And what about the reading? Well, I do some of that too:

(Camping out, and reading while not mountain biking, at Double Lake)

But seriously, I have been reading as furiously as ever; we’re just caught in a strange lull right now, for a few reasons. For one, I’ve been doing a lot of reading for the book reviews I write for Shelf Awareness, which means that I read a book, write a review, submit it for editing & publication, and then am able to post said review after it publishes – which is easily 6-8 weeks after I read the book. So I’ve got a backlog of great reading to tell you about, but none of it is ready to post yet. In between, I’ve been listening to The Hunchback of Notre Dame on audiobook, which is great but long and means I won’t have an audiobook to tell you about for another week and a half at least.

All of which are just excuses, and I’m sorry that I don’t have a great book to tell you about right now! But speaking of excuses – I have now justified showing you pictures of my fun times & the beautiful people in my life, so we’re all winners on that count. :)

Happy Friday, and thanks for your patience, friends. Maybe I’ll read another de Maupassant short story over the weekend and have that to write up for you on Monday! In the meantime, more bikes in this lovely spring weather, please!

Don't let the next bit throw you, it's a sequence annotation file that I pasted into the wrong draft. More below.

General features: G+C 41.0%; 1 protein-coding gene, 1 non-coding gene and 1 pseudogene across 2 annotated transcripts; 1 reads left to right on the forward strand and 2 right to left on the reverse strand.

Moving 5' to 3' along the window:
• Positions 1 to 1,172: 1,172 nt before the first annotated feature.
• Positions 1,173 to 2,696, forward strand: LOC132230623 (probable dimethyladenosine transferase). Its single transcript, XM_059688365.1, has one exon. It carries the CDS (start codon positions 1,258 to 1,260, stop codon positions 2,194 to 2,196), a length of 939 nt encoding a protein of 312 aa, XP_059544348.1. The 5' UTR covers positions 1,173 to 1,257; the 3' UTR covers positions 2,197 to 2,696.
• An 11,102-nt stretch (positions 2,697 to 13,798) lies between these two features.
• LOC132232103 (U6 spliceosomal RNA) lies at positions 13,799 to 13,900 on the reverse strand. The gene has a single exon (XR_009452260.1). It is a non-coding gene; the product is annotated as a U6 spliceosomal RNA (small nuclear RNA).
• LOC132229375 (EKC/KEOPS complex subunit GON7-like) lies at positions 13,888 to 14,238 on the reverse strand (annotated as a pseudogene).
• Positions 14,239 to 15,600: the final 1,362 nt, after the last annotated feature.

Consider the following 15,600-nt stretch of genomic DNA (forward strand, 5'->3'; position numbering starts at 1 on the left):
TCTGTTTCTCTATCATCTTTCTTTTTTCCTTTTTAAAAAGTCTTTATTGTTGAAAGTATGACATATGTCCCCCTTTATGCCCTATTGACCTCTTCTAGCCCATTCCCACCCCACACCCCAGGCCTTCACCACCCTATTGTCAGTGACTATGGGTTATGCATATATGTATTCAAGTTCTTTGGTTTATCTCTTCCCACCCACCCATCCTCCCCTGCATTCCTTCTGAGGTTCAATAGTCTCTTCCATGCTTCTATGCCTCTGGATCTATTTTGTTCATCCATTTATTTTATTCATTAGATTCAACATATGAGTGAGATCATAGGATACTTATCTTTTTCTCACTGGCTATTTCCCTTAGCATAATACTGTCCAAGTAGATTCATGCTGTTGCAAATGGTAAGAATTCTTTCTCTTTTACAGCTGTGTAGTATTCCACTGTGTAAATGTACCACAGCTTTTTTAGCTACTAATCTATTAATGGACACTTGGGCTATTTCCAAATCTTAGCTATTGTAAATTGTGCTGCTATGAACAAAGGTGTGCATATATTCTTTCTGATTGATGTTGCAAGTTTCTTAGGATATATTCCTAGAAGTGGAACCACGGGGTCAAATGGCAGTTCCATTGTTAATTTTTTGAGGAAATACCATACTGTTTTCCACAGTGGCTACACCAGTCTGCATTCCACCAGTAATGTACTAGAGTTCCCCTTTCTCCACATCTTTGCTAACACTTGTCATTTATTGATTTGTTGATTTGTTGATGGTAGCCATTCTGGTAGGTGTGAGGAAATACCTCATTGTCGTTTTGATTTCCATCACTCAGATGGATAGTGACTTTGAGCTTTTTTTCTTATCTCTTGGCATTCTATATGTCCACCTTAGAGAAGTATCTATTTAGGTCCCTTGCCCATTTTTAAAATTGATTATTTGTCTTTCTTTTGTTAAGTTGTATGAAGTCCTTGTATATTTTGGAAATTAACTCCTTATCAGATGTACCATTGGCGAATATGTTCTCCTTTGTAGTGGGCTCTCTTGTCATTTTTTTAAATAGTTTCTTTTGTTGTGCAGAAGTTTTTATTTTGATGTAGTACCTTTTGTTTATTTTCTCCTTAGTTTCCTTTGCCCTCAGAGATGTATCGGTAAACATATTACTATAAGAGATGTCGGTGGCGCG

Encounters from a Kayak: Native People, Sacred Places, and Hungry Polar Bears by Nigel Foster

One man’s reminiscences of flora, fauna and miscellanea encountered while paddling the globe.

For decades, Nigel Foster has been kayaking the world’s oceans, lakes and canals–as well as teaching the skill, designing the equipment and writing about his experiences. Encounters from a Kayak collects more than three dozen of his articles in a single volume, many of them never previously published. Each examines a moment in time in which Foster–sometimes alone, sometimes with fellow enthusiasts–interacts with the natural world and its inhabitants from his small craft. It is one of the strengths of the collection that not even the oldest pieces (extending as far back as the early 1980s) feel dated.